Sunday, March 25, 2018

Poverty Equals Pollution

"If you take coal out of the ger, people will burn anything, the tires on their cars, their neighbours' fences."
"It's hard to survive in minus 30 degrees."
Batmend Shirgal, Mongolian engineer

"[Because of the pollution] a simple flu becomes a pneumonia or bronchitis very easily."
"It requires long-term treatment."
Dr. Soyol-Erdene Jadambaa, immunologist, private clinic

"It's a fairy tale [that the government of Mongolia will be able to enforce its coal ban]."
"There are thousands of families who mine, sell and burn coal in order to live."
Khangai Unurkhaa, 25, seller of raw coal

"It’s still the warm season, so the cold and air pollution aren’t too bad at the moment. You should come back in January to see it at its worst – when people living in these poor neighbourhoods don’t have anywhere to dispose of the ash and leave it in the streets. The ash flies with the wind. That’s when Ulaanbaatar turns into a massive ashtray."
"My sister-in-law died from lung cancer a year ago. She lived only three months after the diagnosis."
"My sister’s father-in-law also recently died from lung cancer. Then, a year or two ago, her friend died from lung cancer. These were all healthy people. They didn’t drink or smoke. They didn’t have bad habits. They only lived in Ulaanbaatar."
"Small children – or anyone who is shorter than 1.5 meters, really – experience the worst form of air pollution. In deep winter, they inhale all the ashes rising from the ground."
Bayar Deegi (46), lawyer-turned-inventor
Byamba Enkhbat at home in his ger. He lost his livelihood as a nomadic farmer as his livestock ‘got skinnier by day and died one after the other’ in the harsh winter of 2007. Photograph: Didem Tali
Byamba Enkhbat at home in his ger. He lost his livelihood as a nomadic farmer as his livestock ‘got skinnier by day and died one after the other’ in the harsh winter of 2007. Photograph: Didem Tali
This is a problem that a wealthy nation like Canada has not had to face, although until a year or so ago, it was number second in the world in the distinction of its capital city, Ottawa, recognized for its snow and ice, second only to Ulan Bator in Mongolia. Close to 1.4 million people live in Mongolia's capital city. And throughout the winter months smoke rises steadily from the chimneys crowding the city. Not only is Ulan Bator known for being the coldest capital city in the world, it has the highest recorded air pollution level as well.

Megalopolises like Beijing and New Delhi, with their massive populations are known for the dreadful pollution they produce, enclosing those cities, cutting them off from sunlight, challenging residents' health. But they come second to Ulan Bator for the sheer weight of pollution that menaces the lives of people living there. Local government statistics reveal that around 80 percent of the air pollution in the city is produced by over half the population who live in the "ger" districts in the city's north.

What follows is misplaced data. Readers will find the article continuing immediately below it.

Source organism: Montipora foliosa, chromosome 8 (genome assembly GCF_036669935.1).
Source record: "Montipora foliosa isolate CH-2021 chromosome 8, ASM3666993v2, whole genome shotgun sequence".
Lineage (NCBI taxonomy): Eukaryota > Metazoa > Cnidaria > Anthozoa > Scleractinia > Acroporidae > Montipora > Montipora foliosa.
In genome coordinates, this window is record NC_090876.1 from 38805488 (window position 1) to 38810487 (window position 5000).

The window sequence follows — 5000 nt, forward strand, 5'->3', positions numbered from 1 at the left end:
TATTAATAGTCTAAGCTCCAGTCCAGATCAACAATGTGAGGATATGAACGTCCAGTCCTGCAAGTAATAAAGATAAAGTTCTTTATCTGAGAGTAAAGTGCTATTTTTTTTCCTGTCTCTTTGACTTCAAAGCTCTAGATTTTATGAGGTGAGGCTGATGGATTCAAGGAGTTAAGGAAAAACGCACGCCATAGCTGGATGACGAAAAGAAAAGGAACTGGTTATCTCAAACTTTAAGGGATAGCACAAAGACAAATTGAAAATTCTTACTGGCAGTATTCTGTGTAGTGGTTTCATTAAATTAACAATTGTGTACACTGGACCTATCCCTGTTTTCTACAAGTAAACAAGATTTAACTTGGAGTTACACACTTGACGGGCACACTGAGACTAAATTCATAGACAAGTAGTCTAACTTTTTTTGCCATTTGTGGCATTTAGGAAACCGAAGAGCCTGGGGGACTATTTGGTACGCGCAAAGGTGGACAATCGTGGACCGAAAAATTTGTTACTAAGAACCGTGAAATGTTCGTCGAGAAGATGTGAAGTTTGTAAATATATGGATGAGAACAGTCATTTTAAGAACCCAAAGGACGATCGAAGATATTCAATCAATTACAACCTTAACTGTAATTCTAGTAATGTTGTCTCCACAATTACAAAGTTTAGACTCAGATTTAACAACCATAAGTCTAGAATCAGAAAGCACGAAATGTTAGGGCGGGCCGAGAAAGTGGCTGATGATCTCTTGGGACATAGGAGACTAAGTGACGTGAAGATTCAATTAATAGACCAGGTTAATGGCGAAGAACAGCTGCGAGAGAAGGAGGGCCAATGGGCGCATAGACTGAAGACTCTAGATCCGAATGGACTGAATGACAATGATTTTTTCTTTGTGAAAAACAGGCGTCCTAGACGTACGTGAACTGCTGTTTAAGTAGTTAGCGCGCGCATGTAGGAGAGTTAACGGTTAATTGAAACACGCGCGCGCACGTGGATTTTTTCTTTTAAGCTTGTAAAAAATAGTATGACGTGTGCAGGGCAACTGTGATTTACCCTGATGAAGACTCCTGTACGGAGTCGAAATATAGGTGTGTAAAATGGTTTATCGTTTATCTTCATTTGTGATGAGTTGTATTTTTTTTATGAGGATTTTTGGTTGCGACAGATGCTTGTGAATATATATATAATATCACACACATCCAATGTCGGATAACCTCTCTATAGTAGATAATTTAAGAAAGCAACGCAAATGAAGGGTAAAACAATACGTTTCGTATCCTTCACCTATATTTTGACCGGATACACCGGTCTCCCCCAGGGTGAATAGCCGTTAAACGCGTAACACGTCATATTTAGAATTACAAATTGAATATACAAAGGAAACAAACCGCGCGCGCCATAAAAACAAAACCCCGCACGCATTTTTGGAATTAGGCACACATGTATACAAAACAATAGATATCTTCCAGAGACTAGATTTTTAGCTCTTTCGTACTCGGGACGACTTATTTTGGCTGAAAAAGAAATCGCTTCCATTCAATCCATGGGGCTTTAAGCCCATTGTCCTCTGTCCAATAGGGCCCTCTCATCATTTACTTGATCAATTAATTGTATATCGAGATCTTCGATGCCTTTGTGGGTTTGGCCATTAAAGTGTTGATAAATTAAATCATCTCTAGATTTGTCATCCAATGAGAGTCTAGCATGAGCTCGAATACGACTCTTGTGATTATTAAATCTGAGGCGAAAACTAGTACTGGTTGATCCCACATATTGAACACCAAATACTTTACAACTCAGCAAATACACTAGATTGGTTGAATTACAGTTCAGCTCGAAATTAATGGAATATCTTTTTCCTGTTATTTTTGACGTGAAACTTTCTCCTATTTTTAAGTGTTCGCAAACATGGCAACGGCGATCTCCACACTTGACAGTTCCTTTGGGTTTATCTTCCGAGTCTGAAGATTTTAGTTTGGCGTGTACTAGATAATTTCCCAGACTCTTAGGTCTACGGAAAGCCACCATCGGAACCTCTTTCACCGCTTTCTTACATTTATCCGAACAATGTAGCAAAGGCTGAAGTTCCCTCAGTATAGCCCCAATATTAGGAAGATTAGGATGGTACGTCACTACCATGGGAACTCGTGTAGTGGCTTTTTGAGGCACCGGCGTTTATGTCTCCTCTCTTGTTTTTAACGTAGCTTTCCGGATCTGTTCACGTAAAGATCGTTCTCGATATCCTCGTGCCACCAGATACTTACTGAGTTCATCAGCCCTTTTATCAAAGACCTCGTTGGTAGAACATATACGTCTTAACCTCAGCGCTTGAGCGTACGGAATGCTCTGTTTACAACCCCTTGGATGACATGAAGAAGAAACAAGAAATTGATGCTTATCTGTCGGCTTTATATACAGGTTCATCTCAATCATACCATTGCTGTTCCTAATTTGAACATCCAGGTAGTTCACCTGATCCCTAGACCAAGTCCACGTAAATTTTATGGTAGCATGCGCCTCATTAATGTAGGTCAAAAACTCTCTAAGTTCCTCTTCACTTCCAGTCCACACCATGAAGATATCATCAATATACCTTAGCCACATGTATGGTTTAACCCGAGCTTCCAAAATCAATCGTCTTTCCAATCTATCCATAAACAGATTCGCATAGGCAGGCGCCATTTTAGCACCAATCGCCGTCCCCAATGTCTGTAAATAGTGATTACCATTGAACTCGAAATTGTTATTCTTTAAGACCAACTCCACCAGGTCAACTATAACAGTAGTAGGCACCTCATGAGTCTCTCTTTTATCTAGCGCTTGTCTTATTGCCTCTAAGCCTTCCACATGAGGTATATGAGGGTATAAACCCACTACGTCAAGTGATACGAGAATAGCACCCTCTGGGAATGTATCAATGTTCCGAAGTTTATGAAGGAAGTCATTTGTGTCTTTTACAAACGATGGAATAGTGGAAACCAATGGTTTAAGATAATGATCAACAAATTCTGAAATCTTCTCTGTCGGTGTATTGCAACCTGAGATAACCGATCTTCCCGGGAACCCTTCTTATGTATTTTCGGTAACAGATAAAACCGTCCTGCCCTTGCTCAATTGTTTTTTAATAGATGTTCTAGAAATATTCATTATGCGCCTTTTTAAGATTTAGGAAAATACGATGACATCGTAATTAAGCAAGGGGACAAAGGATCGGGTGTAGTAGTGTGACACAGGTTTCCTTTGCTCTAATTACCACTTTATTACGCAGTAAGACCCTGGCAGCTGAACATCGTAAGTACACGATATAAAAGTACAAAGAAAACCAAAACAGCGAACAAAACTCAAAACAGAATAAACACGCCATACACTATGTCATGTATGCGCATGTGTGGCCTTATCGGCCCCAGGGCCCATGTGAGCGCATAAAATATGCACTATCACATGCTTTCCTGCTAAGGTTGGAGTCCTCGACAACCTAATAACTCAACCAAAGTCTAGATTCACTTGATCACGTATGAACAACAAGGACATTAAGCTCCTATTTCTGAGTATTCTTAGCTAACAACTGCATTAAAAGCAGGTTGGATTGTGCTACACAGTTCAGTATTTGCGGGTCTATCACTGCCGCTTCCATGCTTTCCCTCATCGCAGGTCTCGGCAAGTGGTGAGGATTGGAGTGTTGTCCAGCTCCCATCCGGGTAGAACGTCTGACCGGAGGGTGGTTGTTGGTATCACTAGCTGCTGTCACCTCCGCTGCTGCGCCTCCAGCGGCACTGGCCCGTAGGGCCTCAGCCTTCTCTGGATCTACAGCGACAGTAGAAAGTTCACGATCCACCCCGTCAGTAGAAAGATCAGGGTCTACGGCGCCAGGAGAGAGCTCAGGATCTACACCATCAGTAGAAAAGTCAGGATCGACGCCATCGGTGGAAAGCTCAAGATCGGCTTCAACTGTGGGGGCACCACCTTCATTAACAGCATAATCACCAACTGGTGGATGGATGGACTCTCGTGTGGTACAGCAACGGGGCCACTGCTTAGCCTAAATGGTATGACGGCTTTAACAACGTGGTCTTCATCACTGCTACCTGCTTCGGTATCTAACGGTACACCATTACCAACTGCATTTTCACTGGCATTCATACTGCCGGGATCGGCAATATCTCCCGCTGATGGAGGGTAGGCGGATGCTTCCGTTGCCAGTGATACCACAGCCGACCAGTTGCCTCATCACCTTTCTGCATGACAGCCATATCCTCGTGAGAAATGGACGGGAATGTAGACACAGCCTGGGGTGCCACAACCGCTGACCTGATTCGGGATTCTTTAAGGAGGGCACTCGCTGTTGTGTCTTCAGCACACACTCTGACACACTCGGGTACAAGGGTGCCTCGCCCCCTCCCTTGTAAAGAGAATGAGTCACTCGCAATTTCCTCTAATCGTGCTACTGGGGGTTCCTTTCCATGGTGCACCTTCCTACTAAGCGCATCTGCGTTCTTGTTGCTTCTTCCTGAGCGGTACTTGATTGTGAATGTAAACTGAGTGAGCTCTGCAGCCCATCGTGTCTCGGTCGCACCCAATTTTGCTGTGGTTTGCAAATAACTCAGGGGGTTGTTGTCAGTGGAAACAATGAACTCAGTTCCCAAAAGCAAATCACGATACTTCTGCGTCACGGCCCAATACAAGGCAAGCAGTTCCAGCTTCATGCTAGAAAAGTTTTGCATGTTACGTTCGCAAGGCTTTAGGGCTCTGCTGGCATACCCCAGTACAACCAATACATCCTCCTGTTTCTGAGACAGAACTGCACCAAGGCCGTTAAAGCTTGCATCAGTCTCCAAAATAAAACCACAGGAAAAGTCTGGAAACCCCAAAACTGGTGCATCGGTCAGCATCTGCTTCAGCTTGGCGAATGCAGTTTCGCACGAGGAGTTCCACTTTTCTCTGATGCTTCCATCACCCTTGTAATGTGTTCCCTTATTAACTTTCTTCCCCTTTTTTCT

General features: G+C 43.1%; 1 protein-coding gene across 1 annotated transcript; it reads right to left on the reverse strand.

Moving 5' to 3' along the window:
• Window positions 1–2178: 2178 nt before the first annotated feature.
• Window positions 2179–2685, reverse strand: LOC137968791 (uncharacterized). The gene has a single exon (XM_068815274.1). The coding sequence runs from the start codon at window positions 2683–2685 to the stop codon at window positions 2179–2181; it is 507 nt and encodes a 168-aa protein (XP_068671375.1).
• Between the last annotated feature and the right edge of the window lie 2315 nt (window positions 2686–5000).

Gers are the traditional dwellings characteristic to the nomadic Mongolian herding lifestyle. It is a yurt, a circular tent, a single living room where a family's bedding and furniture are arranged around the stove that makes life possible in such an extreme winter climate. The functionality of the yurt for a nomadic people is well known; readily disassembled and moved and set up again in a few hours' time. The life of pastoral sheep- and goat-herders. 

But the tough life of the nomadic herders was dealt a blow when unusually cold weather even for Mongolia killed off many livestock. Hundreds of thousands of people had little option but to leave their nomadic herding lives, hoping that opportunities for employment awaited them in the Ulan Bator of mineral mining. Recently, predominately lower-to-middle-income migrant workers have created their own adjunct to the city, unplanned districts where the poor burn millions of tons of raw coal yearly.

Although raw coal is relatively inexpensive, some city dwellers on these ger outskirts cannot afford even coal, and burn whatever they can; garbage waste, plastics, whatever they feel can be consumed by fire and create warmth for their circular living space. At the end of January, a pollution station in Ulan Bator recorded a reading of 3,320 micrograms per cubic meter of air, representing 133 times  what is considered safe by the World Health Organization; six times what is considered hazardous.

That same month, Mongolia's Prime Minister Ukhnaagiin Khurelsukh decided to announce the use of raw coal in Ulan Bator would be banned. So from April 2019 forward the drive to improve the city's air quality will surge toward the future by banning the use of raw coal. Since January 2017, subsidies have been available for the use of stoves producing less pollution. Use of electricity during the night in many of the city's worst-polluting districts was made charge-free. But to adequately heat a thinly insulated home on a winter day with electricity remains out of reach; too costly for the poor.
"First the weak ones [among his herd of sheep and goats] started to die and we hoped the rest would survive, but they didn’t."
"There was too much snow, so they couldn’t eat. They got skinnier by day and died one after the other. By the time the winter was over, we had lost all our animals."
Byamba Enkhbat, 39, father of three, former nomadic herder
Byamba Enkhbat at his family’s ger on the outskirts of Ulaanbaatar. Photograph: Didem Tali Byamba Enkhbat at his family’s ger on the outskirts of Ulaanbaatar. Photograph: Didem Tali 
 

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